That night in Barcelona, I fell asleep next to my new wife for the first time in seven days. Married only a month, we had spent a week apart–me in my hospital bed; her, returning to the flat alone after visiting hours had ended. Catalans are known for their late meals. I awoke around two in the morning, to a crisply delicious, salty smell. I stepped to the window and was hit by a waft of potato chips. I stuck my head out the window into the clear air. Smelling again, I realized I was mistaken. I hadn’t been smelling potato chips. No, a lunatic Catalan family was grilling at two o’clock in the morning. The scent struck me-the scent of grilled chicken, a veritable blizzard of aromatic compounds. Something about that scent struck my soul-it came to me deliciously intoning its simple message: You can change. You will survive. Eat chicken.
Since that time, seven years ago, I have eaten approximately ½ chicken almost every single night of my life.
Diet is the most idiosyncratic trait a person owns. Married people often share religious and political beliefs-but rarely the same diet. I admit, my chicken-eating habit might seem obsessive-akin in many ways to my prior vegetarianism. There is a difference, though: as a vegetarian, in pursuit of a “pure” body, I had viewed certain ways of eating as wrong or evil. Even as I refined my diet to an impossible degree, my health suffered. Today my diet is even more refined-and yet, I thrive.
I’ve abandoned the absurd belief that any way of eating is inherently right or wrong. I do not trust dietary dictums. In terms of food, my experience has taught me that the spirit with which you approach food is as important as the food itself.
How do you eat? In penance? With joy?
Food choices are vitally important to a type-1 diabetic. I had to re-learn my relationship with food in order to live healthfully. Every time I put food into my mouth, I must calculate the effect it will have upon my body, and I must make adjustments to my insulin regime accordingly. I cannot just eat whatever I want, whenever I want. I am bound by diabetes to live my life within proscribed boundaries.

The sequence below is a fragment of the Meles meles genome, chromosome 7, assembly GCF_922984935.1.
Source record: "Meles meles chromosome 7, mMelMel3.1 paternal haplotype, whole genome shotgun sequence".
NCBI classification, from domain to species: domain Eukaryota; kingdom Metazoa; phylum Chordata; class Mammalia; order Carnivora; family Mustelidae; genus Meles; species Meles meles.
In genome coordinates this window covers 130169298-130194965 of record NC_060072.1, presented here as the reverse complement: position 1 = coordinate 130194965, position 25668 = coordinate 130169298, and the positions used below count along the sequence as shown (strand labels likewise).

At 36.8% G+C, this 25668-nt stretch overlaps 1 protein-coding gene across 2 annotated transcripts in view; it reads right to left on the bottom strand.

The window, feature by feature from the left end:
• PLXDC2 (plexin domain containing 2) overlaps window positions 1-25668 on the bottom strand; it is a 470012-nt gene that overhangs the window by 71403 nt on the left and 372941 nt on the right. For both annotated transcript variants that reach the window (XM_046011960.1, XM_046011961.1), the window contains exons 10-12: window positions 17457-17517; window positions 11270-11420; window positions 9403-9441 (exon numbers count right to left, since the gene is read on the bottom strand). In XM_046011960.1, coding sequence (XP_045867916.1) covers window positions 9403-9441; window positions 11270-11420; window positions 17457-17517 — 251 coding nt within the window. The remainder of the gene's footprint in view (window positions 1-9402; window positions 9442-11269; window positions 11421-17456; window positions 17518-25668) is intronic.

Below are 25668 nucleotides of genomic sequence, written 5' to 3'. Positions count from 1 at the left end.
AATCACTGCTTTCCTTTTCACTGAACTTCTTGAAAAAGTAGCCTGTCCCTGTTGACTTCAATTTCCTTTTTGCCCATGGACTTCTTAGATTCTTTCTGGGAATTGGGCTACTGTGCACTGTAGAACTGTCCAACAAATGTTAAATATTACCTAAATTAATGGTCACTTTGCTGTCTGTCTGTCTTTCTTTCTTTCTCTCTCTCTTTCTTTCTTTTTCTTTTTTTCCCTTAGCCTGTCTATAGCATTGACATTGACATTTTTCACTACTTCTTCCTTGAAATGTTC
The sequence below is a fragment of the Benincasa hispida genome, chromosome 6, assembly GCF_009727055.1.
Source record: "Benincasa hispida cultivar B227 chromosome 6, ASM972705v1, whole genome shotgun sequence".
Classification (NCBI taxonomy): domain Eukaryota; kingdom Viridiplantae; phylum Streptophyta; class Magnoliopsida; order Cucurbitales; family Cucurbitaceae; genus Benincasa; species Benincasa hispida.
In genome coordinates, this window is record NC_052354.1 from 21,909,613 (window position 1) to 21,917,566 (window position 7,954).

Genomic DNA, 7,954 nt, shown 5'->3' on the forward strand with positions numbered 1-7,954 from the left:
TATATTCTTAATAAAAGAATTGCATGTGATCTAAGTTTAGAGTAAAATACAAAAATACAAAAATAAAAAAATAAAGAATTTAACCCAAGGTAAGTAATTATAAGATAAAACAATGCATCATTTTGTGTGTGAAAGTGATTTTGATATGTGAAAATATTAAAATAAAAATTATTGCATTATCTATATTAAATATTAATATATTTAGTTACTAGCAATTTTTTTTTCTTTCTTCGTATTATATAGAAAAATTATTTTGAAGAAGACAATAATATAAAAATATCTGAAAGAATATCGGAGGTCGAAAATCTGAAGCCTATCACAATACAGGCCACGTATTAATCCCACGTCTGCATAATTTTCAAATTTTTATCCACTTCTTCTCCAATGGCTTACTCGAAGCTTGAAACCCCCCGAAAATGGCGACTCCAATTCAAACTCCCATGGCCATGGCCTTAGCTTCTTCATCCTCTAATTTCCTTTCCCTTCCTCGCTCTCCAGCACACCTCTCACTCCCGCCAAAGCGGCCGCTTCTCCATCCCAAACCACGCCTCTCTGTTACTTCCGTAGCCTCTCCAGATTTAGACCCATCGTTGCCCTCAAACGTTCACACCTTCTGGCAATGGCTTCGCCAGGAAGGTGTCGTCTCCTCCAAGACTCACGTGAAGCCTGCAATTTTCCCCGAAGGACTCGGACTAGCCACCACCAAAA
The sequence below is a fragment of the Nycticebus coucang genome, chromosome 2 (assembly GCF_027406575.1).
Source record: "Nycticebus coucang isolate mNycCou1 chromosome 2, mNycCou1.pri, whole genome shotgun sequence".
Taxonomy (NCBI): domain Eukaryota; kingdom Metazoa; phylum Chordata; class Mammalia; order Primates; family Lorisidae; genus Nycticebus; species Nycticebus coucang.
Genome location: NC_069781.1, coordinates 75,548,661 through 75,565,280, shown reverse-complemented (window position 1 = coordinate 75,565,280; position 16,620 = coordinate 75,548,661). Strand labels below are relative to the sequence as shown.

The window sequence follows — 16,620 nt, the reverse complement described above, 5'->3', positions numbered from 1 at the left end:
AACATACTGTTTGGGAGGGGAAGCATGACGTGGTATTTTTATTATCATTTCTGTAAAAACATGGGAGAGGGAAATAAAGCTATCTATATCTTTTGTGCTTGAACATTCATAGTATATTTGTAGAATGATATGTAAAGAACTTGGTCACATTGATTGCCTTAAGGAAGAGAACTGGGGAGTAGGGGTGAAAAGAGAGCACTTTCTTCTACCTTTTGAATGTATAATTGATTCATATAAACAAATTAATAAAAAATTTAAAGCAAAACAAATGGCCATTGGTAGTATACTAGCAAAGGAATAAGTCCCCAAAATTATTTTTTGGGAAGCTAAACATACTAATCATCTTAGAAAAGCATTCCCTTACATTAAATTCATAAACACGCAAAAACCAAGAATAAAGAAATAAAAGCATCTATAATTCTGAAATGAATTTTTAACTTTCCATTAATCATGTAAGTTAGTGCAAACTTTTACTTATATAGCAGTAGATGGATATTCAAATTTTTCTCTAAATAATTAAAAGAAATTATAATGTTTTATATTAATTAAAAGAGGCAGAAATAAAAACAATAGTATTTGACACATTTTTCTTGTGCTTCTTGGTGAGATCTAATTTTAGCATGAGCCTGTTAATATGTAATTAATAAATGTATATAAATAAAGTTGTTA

Within these boundaries, though, I’ve discovered joy: perhaps it is a form of compulsion, but I enjoy eating the exact same thing every night. I know exactly how my body will react to chicken. I love the bluesy feeling of mirth, the wild joy of sucking on a chicken bone. I do not mean to be flippant. When I eat chicken I try to remember that I’m engaging in a significant moment–a moment that must be cherished, for it has been afforded to me through a great sacrifice of resources: land, energy, life. I cannot deny, though: to me, chicken is momentous. Chicken symbolizes my return to life.
I’ve posted recipes for my ½ roast chicken and whole roast chicken on my food blog. Here is a recipe for grilled chicken.
Grilled Chicken with Pantry Spice Rub
Over-cooked chicken, like over-cooked steak, is an offensive abomination. A good way to precisely gauge the internal temperature of chicken is to use an instant-read thermometer. Optimal temperature varies between white and dark meat, typically the best chicken measures 160-165 degrees at the breast, and 165-170 degrees at the leg.
4 naturally raised whole chicken legs
6 tablespoons kosher salt
2 tablespoons brown sugar
¼ cup extra virgin olive oil
4 medium garlic cloves, peeled and crushed
1 teaspoon sweet paprika
1 teaspoon dried thyme
1 teaspoon chile powder
1 teaspoon cinnamon
Dissolve the salt and brown sugar in a gallon-size plastic bag. Add the chicken, press out the air, seal, and refrigerate for 1 ½ to 2 hours.
Meanwhile, in a small bowl combine the olive oil, garlic cloves, and spices.
Remove the chicken from the brine, rinse, dry with paper towels. Rub the pantry spice rub all over the chicken parts.
Light your grill.
If using a charcoal grill, make a two-level fire by stacking most of the coals on one side of the grill. Place the rack on the grill, cover, and allow the grill and rack to heat up for 5 or so minutes. Cook the chicken over the hot coals until browned and crispy, 3-4 minutes per side. Move the chicken to the cooler part of the grill, continue to cook, skin-side up, and covered for 10 minutes. Turn, and continue for 5-7 minutes, until done.
If using a gas grill, turn all the burners to high and heat the grill until very hot, about 10 minutes. Leave one burner on high and turn the other burners to low. Cook the chicken over the hotter part of the grill, uncovered, until browned and crispy, 3-4 minutes per side. Move the chicken to the cooler part of the grill, continue to cook, skin-side up, and covered for 10 minutes. Turn, and continue for 5-7 minutes, until done.